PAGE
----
Before commencing our trip we highlighted a few spots on our map; "must-see" places that my colleagues who guide trips in Puglia had recommended. On the list was Polignano a Mare, the beautiful town dramatically built into the cliffs on the Adriatic coast, where Italy's famous singer Dominico Modugno grew up. The townspeople are so proud that they have built an enormous statue of him overlooking the sea and often sing or whistle his catchy song "Volare". Another stop was the interesting gnome-like town of Alberobello. The cone-shaped "trulli" structures and large groups of tourists make the place feel a bit like Disneyland, but people actually live and work in the tiny town and it's even possible to rent your own trullo for the night. The final must-see stop where we would finish our tour is a town called Matera, an actual cave city that was first inhabited over 10 thousand years ago. The caves have recently been renovated with dehumidifiers and electricity and now visitors can enjoy a drink in a swanky cave restaurant or sleep in a romantic cave hotel.  Other than these few planned stops, we were just riding, not necessarily in a direct route, wherever our skinny tires would take us. We certainly didn't plan to stop at this vacant cement structure on a desolate road between towns that go into hibernation this time of year. 

The freedom of bike touring has its consequences, of course. Getting caught in a storm is one of them.  We've bike toured over a dozen times and have endured our fair share of rain and thunderstorms. I recall our honeymoon bike tour when we both got flat tires in the middle of a thunderstorm on a Colorado mountain pass. By the time we changed our flats we were muddy and soaked to the bone. Could our idea of vacation be skewed?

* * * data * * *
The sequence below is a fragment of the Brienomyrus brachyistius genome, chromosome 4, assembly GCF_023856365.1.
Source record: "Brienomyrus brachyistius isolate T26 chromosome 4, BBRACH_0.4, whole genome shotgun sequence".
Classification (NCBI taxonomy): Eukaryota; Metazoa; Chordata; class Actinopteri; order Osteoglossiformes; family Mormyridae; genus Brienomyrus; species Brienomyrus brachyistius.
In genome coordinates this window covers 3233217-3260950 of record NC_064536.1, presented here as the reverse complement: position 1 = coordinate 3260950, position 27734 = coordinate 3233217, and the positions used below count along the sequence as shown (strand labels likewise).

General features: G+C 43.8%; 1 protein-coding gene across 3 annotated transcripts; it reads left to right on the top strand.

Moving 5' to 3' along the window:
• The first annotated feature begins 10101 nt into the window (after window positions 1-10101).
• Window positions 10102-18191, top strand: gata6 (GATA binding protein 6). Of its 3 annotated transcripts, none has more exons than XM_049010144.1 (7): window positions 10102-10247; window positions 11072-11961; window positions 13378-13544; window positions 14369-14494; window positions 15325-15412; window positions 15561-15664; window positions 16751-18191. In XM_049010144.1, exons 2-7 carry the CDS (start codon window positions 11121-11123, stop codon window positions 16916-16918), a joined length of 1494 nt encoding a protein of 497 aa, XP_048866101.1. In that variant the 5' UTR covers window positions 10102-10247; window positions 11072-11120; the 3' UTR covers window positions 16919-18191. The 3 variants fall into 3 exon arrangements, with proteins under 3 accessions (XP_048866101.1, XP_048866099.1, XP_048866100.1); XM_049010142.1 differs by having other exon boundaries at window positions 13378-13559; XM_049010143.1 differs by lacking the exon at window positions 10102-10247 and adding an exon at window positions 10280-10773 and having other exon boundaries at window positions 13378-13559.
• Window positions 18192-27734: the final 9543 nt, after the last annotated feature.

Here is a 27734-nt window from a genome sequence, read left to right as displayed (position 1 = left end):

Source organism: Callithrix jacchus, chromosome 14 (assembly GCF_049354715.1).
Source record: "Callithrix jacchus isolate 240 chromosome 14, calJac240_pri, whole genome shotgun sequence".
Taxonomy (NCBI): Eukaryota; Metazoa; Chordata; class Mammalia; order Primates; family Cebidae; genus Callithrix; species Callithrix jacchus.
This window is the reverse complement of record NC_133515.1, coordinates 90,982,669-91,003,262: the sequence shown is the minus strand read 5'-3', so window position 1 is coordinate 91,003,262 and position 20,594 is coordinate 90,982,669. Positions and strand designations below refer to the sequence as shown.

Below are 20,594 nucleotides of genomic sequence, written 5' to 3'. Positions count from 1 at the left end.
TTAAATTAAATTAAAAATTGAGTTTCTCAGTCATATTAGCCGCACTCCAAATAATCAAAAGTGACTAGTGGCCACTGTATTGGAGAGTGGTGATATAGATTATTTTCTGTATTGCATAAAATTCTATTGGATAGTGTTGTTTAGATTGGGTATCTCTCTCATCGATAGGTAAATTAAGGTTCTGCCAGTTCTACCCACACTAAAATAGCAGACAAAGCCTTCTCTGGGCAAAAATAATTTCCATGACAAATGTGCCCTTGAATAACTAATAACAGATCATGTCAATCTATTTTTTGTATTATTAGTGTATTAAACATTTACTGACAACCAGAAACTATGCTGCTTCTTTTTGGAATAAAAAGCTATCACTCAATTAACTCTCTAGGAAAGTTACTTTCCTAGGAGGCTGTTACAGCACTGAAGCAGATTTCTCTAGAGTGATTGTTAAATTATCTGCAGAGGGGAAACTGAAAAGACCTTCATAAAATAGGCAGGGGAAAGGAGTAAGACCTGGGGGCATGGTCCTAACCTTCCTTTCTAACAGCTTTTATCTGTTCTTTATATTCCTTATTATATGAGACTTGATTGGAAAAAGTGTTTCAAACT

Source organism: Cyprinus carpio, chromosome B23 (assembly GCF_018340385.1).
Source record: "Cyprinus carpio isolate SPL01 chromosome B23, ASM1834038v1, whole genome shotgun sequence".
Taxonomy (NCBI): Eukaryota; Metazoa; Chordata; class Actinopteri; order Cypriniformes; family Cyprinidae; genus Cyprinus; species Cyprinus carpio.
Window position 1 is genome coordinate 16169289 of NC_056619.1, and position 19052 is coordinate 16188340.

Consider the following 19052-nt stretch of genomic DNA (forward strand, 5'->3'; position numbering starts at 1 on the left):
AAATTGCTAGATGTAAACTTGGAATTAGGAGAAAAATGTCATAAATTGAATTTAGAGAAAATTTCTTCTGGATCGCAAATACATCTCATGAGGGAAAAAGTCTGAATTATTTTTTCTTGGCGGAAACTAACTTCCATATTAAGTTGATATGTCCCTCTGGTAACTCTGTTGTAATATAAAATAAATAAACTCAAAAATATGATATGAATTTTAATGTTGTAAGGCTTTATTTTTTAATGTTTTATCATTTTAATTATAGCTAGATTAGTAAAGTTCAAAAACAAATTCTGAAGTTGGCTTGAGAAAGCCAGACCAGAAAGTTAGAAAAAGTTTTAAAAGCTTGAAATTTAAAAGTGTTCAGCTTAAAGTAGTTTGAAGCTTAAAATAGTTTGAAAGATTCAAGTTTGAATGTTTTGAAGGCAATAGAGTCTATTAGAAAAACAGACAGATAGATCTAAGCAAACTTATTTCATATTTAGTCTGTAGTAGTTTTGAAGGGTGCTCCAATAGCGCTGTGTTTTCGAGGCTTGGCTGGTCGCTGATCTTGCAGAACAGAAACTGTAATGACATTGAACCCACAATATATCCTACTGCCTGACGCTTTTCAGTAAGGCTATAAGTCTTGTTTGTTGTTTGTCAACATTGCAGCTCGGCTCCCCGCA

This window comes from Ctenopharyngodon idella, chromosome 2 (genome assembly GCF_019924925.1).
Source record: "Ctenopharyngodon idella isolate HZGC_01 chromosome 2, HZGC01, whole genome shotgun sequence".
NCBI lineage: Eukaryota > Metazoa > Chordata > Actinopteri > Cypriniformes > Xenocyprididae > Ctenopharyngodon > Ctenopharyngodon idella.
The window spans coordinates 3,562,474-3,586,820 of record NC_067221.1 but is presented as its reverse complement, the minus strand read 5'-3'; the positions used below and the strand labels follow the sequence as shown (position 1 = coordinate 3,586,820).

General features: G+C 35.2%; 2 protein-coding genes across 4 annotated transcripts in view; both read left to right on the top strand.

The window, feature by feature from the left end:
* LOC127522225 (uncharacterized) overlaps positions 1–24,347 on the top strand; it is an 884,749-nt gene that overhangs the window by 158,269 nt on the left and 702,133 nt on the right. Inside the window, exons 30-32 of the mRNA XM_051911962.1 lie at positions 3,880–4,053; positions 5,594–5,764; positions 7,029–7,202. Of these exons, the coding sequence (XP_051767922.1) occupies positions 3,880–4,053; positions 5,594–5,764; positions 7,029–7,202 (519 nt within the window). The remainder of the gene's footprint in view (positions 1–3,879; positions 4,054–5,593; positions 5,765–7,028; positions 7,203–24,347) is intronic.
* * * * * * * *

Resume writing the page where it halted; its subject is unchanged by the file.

Finally we decide to get back out on the road and work our way to the next town to see if we can find a hotel or at least a cafe to warm up. As soon as we exit the cinder block refuge the rain hits us like little bullets, challenging our escape. We push our bikes through the ambush, back up to the empty road. It's a comical struggle to mount our bikes and stay upright in the sideways wind. The next half hour of riding is the scariest, most nerve wracking experience I've ever had on a bicycle. The wind is so strong that it knocks over a big metal dumpster full of trash and it's all I can do to not get blown over myself. We trust our tires to grip the wet pavement and lean into the wind at nearly a 45 degree angle. Every once in a while the wind lets up and we must swerve and lean upright to keep from falling.  When we finally enter into the next town the streets are flooded under a foot of water and everything seems to be shut down for the season. We need to find shelter again. I can't imagine riding any farther in this weather. 

I've found that even the smallest, most quiet towns in Italy have a local bar, which is the general Italian word for cafe. In addition to what we think of as a bar with alcohol, every bar in Italy will be equipped with a nice espresso machine as well as croissants and other goodies. Sometimes they will have a kitchen and serve more hearty dishes as well. I was hopeful that we would find an open bar in this sleepy little town.